By Destiny Brandon, Capital News Service
Northern Virginia would get a bigger share of the state’s highway maintenance funds under legislation being sponsored by Oakton's Del. Jim LeMunyon (R-Oak Hill).
House Bill 1884 would allocate the funds “on the basis of vehicle miles traveled in each highway construction district compared to vehicle miles traveled in the Commonwealth as a whole.”
A subcommittee of the House Transportation Committee voted 3-2 in favor of HB 1884. The bill is awaiting a vote by the full committee.
The three subcommittee members who favored the measure are all delegates from Northern Virginia: Republicans Tom Rust of Herndon and Randy Minchewof Leesburg, and Democrat Eileen Filler-Corn of Springfield.
Republican Delegates Scott Garrett of Lynchburg and Ed Scott of Culpeper voted against the measure.
The Virginia Department of Transportation currently divides the state into nine districts. But under LeMunyon’s bill, if a district represents 25 percent of all the vehicle miles traveled in Virginia, for example, it would get roughly 25 percent of the highway maintenance funds.
“Any such allocation may vary by plus or minus 10 percent from this ratio in a particular highway construction district in a particular fiscal year, provided that a three-fiscal-year moving average of funds allocated for any given district shall be at least 100 percent of that required by the ratio for each district,” HB 1884 states.
It also says the state highway commissioner “may direct funds to any specific highway segment or other transportation facility that he determines is in need of maintenance or repair because of a significant risk to public safety, provided he has provided written notice of his determination and the specific reasons therefore in writing to all the members of the Commonwealth Transportation Board.”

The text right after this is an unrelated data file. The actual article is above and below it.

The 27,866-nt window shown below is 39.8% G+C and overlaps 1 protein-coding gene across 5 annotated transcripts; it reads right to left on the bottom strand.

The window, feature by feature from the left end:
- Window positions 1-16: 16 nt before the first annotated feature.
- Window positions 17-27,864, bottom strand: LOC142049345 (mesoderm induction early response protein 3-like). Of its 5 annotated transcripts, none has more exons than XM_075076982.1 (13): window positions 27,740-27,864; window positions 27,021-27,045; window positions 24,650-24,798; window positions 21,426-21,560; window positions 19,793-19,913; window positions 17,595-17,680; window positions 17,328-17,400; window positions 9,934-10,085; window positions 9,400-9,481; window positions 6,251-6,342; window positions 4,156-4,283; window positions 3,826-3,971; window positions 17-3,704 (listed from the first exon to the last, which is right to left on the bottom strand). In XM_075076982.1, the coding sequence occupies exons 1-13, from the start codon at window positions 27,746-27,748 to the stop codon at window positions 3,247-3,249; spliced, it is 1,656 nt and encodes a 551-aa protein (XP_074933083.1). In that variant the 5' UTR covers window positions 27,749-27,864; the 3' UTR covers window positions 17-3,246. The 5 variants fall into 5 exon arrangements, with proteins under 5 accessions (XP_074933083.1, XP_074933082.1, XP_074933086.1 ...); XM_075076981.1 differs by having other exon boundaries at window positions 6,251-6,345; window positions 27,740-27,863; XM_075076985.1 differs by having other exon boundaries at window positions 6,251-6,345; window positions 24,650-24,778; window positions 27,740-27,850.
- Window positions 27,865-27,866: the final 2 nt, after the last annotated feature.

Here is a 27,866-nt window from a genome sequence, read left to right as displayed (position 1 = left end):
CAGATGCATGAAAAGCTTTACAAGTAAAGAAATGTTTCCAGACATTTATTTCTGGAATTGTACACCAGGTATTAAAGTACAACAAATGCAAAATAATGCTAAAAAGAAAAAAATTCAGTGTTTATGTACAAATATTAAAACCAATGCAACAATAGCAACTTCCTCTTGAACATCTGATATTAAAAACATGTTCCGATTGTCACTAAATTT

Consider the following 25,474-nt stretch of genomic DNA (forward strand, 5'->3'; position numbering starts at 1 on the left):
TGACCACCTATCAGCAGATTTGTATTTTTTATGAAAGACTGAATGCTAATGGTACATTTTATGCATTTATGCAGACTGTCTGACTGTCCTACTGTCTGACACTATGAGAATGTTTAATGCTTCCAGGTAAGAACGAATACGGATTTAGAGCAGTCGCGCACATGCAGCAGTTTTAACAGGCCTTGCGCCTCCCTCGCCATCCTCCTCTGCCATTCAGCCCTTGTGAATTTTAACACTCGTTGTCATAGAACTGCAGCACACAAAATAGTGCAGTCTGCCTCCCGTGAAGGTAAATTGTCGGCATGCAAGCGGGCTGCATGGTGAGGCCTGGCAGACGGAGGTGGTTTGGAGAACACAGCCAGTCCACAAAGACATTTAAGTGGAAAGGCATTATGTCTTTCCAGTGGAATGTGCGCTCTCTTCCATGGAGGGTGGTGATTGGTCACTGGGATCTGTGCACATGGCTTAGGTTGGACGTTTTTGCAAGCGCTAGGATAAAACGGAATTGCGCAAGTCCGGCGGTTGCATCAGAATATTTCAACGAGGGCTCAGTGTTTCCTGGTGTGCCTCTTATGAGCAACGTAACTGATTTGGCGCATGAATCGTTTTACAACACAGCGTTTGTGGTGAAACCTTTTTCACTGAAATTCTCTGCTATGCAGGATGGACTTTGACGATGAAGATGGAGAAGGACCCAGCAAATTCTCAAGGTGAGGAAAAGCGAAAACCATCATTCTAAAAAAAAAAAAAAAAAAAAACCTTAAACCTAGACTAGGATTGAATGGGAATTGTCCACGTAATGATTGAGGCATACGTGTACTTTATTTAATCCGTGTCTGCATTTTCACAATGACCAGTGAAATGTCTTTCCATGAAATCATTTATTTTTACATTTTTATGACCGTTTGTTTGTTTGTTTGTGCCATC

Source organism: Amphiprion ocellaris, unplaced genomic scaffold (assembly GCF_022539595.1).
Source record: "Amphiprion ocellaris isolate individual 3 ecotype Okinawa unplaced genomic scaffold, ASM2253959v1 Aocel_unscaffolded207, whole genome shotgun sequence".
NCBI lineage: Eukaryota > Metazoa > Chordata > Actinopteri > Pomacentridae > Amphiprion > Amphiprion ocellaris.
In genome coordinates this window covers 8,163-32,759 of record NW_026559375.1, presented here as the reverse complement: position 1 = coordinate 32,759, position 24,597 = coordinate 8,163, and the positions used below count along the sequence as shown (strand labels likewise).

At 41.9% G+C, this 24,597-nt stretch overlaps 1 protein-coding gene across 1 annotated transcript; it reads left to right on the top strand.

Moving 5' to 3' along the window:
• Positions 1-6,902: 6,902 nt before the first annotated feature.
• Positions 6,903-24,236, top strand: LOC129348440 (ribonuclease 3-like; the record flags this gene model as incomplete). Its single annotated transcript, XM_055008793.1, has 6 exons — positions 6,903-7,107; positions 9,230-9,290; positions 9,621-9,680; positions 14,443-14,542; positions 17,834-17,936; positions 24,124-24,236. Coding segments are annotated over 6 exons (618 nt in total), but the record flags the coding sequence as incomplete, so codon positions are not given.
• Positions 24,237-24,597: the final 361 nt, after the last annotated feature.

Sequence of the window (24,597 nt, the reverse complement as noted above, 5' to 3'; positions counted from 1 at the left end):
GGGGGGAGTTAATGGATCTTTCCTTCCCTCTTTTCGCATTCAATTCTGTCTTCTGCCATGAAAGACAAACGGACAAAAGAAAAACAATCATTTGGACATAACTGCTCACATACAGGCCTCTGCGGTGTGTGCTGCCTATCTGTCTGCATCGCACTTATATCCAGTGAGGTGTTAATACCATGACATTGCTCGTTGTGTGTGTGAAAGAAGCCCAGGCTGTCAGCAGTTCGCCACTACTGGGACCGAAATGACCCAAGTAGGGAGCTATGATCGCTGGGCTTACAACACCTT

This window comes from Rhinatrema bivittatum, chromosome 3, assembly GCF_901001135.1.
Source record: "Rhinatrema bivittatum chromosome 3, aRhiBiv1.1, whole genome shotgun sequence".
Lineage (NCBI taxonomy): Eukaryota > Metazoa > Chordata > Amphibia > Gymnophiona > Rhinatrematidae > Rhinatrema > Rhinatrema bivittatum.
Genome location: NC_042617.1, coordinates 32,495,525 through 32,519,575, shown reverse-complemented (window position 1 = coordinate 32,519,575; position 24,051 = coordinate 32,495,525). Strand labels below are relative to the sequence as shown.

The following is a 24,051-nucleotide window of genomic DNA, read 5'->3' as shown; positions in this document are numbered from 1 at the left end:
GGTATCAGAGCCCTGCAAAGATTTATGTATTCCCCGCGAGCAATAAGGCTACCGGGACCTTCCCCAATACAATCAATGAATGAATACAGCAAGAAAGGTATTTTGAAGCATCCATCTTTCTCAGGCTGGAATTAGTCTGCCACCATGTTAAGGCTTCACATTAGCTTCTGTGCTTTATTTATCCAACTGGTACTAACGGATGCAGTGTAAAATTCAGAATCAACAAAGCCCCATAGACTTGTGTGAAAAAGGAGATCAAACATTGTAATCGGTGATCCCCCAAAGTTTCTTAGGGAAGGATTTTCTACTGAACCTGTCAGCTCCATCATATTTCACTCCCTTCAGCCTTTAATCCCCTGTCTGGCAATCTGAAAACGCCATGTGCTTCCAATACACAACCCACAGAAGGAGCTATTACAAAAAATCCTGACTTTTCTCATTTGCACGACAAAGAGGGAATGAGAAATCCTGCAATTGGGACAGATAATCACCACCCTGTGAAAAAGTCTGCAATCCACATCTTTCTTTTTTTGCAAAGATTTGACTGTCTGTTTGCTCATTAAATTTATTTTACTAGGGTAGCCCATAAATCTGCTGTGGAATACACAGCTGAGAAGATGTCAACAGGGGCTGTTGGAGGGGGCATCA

LeMunyon said his bill represents a fairer way to distribute highway maintenance funds.
“Right now there’s a process VDOT has to allocate that money based on need, which is just fine, except that need seems to be more focused on areas outside Northern Virginia,” LeMunyon said. “In a way, that looks like Northern Virginia is getting shortchanged.”
Tamara Rollison, communications division administrator for VDOT, said “as with any transportation legislation, VDOT provides the information and facts so lawmakers can make the best decisions possible,” she said.
She said it was too early to comment on HB 1884.
Transportation is a priority for the General Assembly this legislative session. Gov. Bob McDonnell's plan to provide more than $3.1 billion in transportation funding for Virginia over the next five years passed a House committee on Wednesday.
Transportation also is a priority for LeMunyon. Of the 15 bills he has filed this session, six involve transportation. They include:
● HB 1885, which would require VDOT to rate the pavement condition of every highway in the state every five years and post the ratings on a website. The House Appropriations Committee this week unanimously approved the proposal.
● HB 1886, which would prohibit over-the-road operation of certain vehicles whose tire weights exceed guidelines. This bill has cleared the House Transportation Committee.
● HB 2020, which would prohibit the use of toll revenues “for any purpose other than the construction, reconstruction, replacement, maintenance replacement, improvement, or maintenance of the facility for the use of which the tolls were imposed and collected.” This bill is before the House Transportation Committee.
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